Walmart became the third big chain store in November to announce a multi-billion-dollar settlement to resolve opioid lawsuits filed by state and local governments. The Nov. 15 announcement by the Bentonville, Arkansas-based retail giant said that Walmart would be willing to pay $3.1 billion to settle claims that it failed to curb the dispensing of opioid drugs at its pharmacies throughout the country.
Walmart’s settlement offer follows similar moves by CVS Health and Walgreens Co., both of which announced settlement plans of $5 billion on Nov. 2, the Associated Press reported.
The settlement by Walmart may indicate that the massive opioid litigation saga is nearing an end now that most drug manufacturers, drug distributors and chain pharmacies have reached settlement agreements with state, local and tribal governments.
Walmart and other pharmacy chains have been accused of significantly contributing to the opioid epidemic. According to the Centers for Disease Control and Prevention (CDC), opioids were involved in more than 68,000 overdose deaths in 2020. An estimated 500,000 people have died from opioid overdoses over the last two decades. Over the last few years, opioid overdoses have reached record levels at approximately 80,000 per year.
As part of the settlement agreement, which was reached with several state attorneys general, Walmart will not have to admit to any wrongdoing or liability. In comparison to other pharmacy chains, some attorneys general suggested that Walmart was not as irresponsible in how it filled opioid prescriptions.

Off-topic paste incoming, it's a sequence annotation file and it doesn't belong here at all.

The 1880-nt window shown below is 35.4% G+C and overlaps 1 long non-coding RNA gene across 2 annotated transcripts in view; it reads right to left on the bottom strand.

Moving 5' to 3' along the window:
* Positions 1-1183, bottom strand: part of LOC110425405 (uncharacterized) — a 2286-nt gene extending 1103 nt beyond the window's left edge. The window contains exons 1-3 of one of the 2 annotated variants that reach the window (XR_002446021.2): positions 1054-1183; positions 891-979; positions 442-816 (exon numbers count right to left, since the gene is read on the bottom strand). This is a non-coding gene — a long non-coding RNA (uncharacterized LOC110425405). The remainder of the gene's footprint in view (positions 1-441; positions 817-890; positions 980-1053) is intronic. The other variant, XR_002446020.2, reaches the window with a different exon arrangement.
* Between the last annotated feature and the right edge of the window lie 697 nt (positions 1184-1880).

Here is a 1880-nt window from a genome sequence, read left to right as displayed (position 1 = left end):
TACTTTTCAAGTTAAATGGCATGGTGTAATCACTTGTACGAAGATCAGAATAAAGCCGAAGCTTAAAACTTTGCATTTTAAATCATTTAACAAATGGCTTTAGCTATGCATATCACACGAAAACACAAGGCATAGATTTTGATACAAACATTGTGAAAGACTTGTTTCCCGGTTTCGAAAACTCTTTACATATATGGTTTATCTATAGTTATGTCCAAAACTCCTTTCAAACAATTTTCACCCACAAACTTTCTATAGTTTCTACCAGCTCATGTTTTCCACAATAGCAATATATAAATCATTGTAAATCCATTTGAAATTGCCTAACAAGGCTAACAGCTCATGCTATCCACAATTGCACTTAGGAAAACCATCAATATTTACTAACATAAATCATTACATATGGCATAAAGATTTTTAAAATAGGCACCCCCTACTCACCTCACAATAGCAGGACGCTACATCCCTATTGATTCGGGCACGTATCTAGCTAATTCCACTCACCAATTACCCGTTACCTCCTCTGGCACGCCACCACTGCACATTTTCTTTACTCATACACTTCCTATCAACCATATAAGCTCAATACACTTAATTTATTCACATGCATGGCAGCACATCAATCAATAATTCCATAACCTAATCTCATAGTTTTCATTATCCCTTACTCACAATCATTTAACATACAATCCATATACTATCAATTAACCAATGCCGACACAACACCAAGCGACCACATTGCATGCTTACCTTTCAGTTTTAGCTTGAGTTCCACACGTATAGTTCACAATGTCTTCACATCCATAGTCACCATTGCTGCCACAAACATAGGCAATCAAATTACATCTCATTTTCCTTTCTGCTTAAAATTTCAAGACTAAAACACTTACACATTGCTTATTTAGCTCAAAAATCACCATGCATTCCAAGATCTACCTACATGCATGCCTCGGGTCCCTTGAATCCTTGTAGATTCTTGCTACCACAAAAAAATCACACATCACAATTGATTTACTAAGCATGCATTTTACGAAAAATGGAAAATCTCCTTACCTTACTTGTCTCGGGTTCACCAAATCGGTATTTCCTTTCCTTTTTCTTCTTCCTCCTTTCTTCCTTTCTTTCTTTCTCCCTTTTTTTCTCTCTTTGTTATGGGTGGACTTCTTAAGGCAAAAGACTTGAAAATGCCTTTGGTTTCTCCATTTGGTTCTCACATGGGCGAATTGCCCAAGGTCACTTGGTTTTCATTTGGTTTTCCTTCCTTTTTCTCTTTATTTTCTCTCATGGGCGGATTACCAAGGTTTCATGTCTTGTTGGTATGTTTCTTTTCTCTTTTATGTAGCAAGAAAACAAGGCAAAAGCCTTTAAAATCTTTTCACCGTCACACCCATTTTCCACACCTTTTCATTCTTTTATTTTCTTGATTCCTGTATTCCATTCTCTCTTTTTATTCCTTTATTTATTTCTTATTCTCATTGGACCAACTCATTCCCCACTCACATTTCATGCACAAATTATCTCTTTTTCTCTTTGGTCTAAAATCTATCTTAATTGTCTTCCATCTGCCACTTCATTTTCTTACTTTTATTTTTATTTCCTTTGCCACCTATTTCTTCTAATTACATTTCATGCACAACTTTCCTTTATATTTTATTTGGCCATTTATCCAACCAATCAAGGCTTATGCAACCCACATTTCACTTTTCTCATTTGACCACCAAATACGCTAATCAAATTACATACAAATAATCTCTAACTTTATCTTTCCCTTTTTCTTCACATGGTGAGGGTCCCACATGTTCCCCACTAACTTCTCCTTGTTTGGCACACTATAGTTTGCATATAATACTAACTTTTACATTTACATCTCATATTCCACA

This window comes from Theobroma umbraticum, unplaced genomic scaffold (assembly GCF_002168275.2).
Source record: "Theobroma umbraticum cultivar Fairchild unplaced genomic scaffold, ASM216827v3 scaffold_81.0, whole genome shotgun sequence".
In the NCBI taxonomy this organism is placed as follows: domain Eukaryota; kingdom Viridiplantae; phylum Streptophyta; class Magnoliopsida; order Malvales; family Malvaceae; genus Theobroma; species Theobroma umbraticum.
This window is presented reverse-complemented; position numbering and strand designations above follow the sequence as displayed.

Nebraska’s AG, Doug Peterson, said that Walmart “filled significantly fewer prescriptions for opioids than CVS or Walgreens, [and] since 2018, Walmart has been the most proactive in trying to monitor and control prescription opioid diversion attempted through its pharmacies.”
The $3.1 billion settlement deal still has to be finalized, which is contingent upon 43 states approving the plan. If the plan moves forward, attorneys for local governments suggested that Walmart would pay the settlement within the next year.
The CVS and Walgreens settlements are also not done deals. A super-majority of states must first approve them.
More than $50 billion in opioid settlements has been reached. Due to greater oversight as a result of the litigation, opioid prescription drug deaths have recently accounted for a small percentage of all overdose deaths. Opioid drug overdoses are now more likely to occur from illicit opioids such as heroin and fentanyl.
“Walmart believes the settlement framework is in the best interest of all parties and will provide significant aid to communities across the country in the fight against the opioid crisis, with aid reaching state and local governments faster than any other nationwide opioid settlement to date,” the company said in a statement.